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School board votes against Initiative 10

Joy Blundell
Published: Wednesday, October 15th, 2008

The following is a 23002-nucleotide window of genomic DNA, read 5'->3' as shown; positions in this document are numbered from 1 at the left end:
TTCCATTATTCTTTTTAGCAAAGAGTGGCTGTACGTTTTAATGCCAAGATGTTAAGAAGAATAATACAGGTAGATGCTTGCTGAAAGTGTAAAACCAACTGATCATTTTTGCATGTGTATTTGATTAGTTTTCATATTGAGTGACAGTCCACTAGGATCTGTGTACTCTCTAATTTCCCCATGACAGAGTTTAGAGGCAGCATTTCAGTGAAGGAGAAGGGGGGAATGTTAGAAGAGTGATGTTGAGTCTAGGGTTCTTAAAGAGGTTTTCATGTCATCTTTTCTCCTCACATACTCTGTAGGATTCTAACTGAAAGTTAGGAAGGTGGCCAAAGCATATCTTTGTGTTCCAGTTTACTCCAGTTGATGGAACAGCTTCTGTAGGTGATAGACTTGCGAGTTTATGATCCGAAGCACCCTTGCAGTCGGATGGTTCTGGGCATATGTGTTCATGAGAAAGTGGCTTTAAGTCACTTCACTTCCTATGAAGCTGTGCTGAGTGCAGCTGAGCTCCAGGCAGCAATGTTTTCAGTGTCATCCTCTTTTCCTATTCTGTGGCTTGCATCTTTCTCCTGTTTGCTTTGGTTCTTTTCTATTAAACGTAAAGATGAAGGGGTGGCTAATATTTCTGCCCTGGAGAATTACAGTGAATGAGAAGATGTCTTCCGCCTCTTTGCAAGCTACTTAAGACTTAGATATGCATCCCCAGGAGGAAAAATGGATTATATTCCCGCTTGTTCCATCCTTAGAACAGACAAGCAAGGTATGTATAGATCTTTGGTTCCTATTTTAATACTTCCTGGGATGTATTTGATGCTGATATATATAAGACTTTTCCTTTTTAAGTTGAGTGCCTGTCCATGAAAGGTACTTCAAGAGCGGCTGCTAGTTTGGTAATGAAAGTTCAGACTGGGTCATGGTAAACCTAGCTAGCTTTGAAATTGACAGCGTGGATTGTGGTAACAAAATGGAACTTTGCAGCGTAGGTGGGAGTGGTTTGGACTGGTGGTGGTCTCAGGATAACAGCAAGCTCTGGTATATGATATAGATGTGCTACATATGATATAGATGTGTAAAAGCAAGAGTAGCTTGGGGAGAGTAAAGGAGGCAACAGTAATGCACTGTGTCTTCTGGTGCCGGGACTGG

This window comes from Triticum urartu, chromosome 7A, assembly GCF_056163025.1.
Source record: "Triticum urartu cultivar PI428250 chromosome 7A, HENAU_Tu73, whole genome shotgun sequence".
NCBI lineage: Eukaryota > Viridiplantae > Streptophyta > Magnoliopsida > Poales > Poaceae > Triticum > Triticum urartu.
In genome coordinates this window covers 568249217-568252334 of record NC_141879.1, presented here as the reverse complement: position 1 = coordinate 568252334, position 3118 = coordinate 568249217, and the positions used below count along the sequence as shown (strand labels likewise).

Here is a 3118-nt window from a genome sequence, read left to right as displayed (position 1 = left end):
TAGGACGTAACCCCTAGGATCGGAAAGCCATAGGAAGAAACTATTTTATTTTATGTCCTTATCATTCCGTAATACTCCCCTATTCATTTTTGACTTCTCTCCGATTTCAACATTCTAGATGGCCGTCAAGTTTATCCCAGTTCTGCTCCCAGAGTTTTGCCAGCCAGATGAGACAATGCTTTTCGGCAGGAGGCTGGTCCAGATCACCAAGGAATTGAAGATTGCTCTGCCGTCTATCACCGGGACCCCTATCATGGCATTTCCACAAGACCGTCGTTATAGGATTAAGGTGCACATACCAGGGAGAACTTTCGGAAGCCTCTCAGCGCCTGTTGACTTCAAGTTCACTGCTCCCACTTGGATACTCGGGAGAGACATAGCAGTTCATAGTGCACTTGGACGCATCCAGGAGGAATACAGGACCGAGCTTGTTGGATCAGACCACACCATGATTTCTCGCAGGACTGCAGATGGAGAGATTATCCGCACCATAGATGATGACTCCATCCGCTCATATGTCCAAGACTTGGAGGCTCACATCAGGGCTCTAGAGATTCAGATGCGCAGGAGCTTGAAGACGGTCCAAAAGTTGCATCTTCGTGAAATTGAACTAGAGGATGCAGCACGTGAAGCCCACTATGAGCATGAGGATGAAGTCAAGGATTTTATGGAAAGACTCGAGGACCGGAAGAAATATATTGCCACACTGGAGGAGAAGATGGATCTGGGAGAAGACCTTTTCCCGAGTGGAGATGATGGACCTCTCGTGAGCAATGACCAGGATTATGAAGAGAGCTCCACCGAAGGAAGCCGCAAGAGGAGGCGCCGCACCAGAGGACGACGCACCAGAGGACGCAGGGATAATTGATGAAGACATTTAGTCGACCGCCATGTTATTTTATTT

As Initiative 10 Resolution would stop school board members and teachers for speaking on behalf of education, Custer School District (CSD) school board voted to be against it Monday during the regular school board meeting. School board members would fall under those banned against lobbying or campaigning as they received around $700-800 last year for being on the board, said school board president Jon Dahlstrom. Others that would be blocked would include hospitals and states attorneys, said Tracy Kelley, school attorney. If their family members give opinions or back a candidate to the state government, they can face criminal charges, said Tim Wicks, school board member. Wicks and school board members Eric Lewis and Roni Petik went to a conference where Initiative 10 Resolution was reviewed. Conference leaders said South Dakota teachers are being paid according to cost of living and had statistics to back it up, said Petik. The statistics looked at student-to- teacher ratios in terms of class sizes, she said. They would bring more information to the next meeting Monday, Nov. 10, in Spring Creek. Upcoming and ongoing legal issues also brought up the court proceedings for South Dakota Coalition of Schools which is suing the State of South Dakota for inadequately funding schools. Dr. Tim Creal, superintendent, said the court proceedings have continued to the point where they were waiting for the judge’s decision. On Friday, Oct. 24, District 30 representatives are invited to speak at an open forum about education issues at the high school. The evening will start with a spaghetti supper at 5:30 p.m. with the forum beginning at 6 p.m. Dessert will be served during the forum. Funds raised will go  toward the choir trip. The candidates can answer questions on any topic and cannot hand out literature until after the forum, said Sandra McFarland, board member. Policy on Title 1 Part A Parent Involvement was read for the second time. The policy sections three and four were reviewed   According to policy, the high school principal is in charge during an absence of the superintendent followed by the elementary principal and business manager. The last time Creal left town he called high school principal Paul Anderson and told him he was in charge as Anderson has the most experience of the administrators in CSD, said Creal. Most people continued to contact Creal through e-mail and his cell. School board member Kevin Strand asked if they wanted to reword the policy to be whichever administrator has the most time in district will be in charge. McFarland was also concerned if something different than physical distance caused Creal to be absent from his duties and he couldn’t designate someone to have the responsibility. Creal said he would reword it.  School board members visited all the schools except the high school. Generally the teachers and students seemed to be happy and classes were going smoothly. The elementary school is difficult to keep up to fire code and traffic flow is difficult, said Strand. Middle school principal Eric Pingrey said they want to make the middle school classrooms more systematic and the building more secure. The National Guard is moving out of the armory, he said. The middle school would need more funds so they could move offices to the front of the building for better security. As it stands now people could walk in without being noticed. He said he requested the National Guard’s help with minor construction to better adapt the front area to the school administrator’s needs. Pingrey said the goal is to have after-school tutoring started by the week Oct. 27. Teachers and students are looking forward to it. The tutoring focuses on small groups and individual academic weaknesses.  As of Monday, Oct. 13, all special education positions were filled, said Creal. Teachers are volunteering to train on using automated external defibrillator and doing CPR starting with the middle school Friday, Oct. 24.

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